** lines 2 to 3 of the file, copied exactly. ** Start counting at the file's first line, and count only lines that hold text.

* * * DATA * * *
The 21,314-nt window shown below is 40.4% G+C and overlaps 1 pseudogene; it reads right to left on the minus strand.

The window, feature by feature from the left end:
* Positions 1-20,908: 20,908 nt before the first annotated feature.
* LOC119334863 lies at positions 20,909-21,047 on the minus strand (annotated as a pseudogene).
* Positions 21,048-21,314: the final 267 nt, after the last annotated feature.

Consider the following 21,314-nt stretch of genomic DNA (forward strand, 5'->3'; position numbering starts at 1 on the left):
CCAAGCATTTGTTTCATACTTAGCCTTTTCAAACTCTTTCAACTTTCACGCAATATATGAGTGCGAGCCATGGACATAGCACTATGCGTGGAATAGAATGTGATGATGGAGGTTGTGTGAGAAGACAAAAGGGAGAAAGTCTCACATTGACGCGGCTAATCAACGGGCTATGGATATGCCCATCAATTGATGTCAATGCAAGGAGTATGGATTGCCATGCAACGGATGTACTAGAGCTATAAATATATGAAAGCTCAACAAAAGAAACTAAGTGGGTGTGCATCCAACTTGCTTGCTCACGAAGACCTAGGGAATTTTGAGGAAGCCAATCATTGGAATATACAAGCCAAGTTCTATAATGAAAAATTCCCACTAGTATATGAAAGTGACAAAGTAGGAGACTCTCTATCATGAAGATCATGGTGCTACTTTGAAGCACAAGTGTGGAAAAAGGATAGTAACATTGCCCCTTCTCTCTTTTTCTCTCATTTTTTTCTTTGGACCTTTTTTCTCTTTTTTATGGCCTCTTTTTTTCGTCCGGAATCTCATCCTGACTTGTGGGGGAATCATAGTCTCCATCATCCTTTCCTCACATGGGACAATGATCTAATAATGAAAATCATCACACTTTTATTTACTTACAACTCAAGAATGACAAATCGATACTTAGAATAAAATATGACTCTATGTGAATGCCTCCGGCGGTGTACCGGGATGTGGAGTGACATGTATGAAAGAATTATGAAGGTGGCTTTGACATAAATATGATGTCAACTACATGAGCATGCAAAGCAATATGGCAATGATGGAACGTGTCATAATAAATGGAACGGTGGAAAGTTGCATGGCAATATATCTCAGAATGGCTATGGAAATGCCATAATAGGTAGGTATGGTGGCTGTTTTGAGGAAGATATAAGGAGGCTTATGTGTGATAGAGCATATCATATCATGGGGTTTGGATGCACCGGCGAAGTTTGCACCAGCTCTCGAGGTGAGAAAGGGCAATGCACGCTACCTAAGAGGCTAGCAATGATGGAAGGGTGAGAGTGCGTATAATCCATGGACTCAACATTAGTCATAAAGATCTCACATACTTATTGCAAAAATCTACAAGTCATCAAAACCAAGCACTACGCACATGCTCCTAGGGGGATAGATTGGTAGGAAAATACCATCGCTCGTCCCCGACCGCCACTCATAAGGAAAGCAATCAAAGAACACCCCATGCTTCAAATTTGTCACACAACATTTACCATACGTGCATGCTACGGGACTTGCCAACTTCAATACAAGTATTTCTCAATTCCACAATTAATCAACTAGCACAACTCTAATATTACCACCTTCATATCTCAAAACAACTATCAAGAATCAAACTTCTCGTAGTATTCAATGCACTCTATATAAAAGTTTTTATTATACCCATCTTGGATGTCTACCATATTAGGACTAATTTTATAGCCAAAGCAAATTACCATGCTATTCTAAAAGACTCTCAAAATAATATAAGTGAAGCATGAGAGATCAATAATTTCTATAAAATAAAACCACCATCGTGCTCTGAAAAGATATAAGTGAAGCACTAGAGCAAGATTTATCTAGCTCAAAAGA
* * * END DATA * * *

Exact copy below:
The window, feature by feature from the left end:
* Positions 1-20,908: 20,908 nt before the first annotated feature.